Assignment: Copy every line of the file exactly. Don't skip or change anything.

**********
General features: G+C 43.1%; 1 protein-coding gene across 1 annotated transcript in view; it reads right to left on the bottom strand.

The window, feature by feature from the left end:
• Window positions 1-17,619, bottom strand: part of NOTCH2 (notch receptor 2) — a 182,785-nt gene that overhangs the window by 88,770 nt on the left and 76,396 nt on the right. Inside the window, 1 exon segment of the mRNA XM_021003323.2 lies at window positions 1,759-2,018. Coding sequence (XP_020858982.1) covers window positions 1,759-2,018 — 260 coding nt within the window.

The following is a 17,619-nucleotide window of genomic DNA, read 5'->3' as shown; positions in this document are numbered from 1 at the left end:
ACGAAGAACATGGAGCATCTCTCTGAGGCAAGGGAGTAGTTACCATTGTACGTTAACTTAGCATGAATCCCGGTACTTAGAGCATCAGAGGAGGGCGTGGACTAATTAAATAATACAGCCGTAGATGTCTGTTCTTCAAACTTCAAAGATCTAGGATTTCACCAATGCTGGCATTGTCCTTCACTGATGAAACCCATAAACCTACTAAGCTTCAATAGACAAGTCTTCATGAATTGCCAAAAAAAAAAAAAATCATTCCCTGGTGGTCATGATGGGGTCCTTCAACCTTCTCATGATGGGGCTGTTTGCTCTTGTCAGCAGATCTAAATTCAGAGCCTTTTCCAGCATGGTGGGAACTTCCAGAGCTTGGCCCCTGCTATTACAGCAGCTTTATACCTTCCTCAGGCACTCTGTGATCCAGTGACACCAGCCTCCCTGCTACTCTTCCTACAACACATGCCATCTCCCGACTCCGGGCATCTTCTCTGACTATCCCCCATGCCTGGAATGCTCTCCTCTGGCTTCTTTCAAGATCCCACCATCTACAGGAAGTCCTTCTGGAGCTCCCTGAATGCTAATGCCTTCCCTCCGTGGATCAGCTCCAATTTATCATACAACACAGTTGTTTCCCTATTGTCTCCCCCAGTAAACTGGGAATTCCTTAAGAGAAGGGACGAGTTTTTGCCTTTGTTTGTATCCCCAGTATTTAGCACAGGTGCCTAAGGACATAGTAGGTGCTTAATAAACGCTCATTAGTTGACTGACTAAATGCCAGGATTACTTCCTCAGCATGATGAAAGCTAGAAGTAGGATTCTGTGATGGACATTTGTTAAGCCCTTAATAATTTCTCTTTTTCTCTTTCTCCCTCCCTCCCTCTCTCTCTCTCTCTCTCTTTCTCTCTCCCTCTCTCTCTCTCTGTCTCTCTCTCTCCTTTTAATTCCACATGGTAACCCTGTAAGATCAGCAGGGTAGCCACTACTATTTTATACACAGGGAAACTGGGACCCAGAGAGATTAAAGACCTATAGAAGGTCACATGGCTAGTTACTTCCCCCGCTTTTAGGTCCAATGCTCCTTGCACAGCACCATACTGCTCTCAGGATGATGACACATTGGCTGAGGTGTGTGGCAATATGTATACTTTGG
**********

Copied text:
General features: G+C 43.1%; 1 protein-coding gene across 1 annotated transcript in view; it reads right to left on the bottom strand.

The window, feature by feature from the left end:
• Window positions 1-17,619, bottom strand: part of NOTCH2 (notch receptor 2) — a 182,785-nt gene that overhangs the window by 88,770 nt on the left and 76,396 nt on the right. Inside the window, 1 exon segment of the mRNA XM_021003323.2 lies at window positions 1,759-2,018. Coding sequence (XP_020858982.1) covers window positions 1,759-2,018 — 260 coding nt within the window.

The following is a 17,619-nucleotide window of genomic DNA, read 5'->3' as shown; positions in this document are numbered from 1 at the left end:
ACGAAGAACATGGAGCATCTCTCTGAGGCAAGGGAGTAGTTACCATTGTACGTTAACTTAGCATGAATCCCGGTACTTAGAGCATCAGAGGAGGGCGTGGACTAATTAAATAATACAGCCGTAGATGTCTGTTCTTCAAACTTCAAAGATCTAGGATTTCACCAATGCTGGCATTGTCCTTCACTGATGAAACCCATAAACCTACTAAGCTTCAATAGACAAGTCTTCATGAATTGCCAAAAAAAAAAAAAATCATTCCCTGGTGGTCATGATGGGGTCCTTCAACCTTCTCATGATGGGGCTGTTTGCTCTTGTCAGCAGATCTAAATTCAGAGCCTTTTCCAGCATGGTGGGAACTTCCAGAGCTTGGCCCCTGCTATTACAGCAGCTTTATACCTTCCTCAGGCACTCTGTGATCCAGTGACACCAGCCTCCCTGCTACTCTTCCTACAACACATGCCATCTCCCGACTCCGGGCATCTTCTCTGACTATCCCCCATGCCTGGAATGCTCTCCTCTGGCTTCTTTCAAGATCCCACCATCTACAGGAAGTCCTTCTGGAGCTCCCTGAATGCTAATGCCTTCCCTCCGTGGATCAGCTCCAATTTATCATACAACACAGTTGTTTCCCTATTGTCTCCCCCAGTAAACTGGGAATTCCTTAAGAGAAGGGACGAGTTTTTGCCTTTGTTTGTATCCCCAGTATTTAGCACAGGTGCCTAAGGACATAGTAGGTGCTTAATAAACGCTCATTAGTTGACTGACTAAATGCCAGGATTACTTCCTCAGCATGATGAAAGCTAGAAGTAGGATTCTGTGATGGACATTTGTTAAGCCCTTAATAATTTCTCTTTTTCTCTTTCTCCCTCCCTCCCTCTCTCTCTCTCTCTCTCTTTCTCTCTCCCTCTCTCTCTCTCTGTCTCTCTCTCTCCTTTTAATTCCACATGGTAACCCTGTAAGATCAGCAGGGTAGCCACTACTATTTTATACACAGGGAAACTGGGACCCAGAGAGATTAAAGACCTATAGAAGGTCACATGGCTAGTTACTTCCCCCGCTTTTAGGTCCAATGCTCCTTGCACAGCACCATACTGCTCTCAGGATGATGACACATTGGCTGAGGTGTGTGGCAATATGTATACTTTGG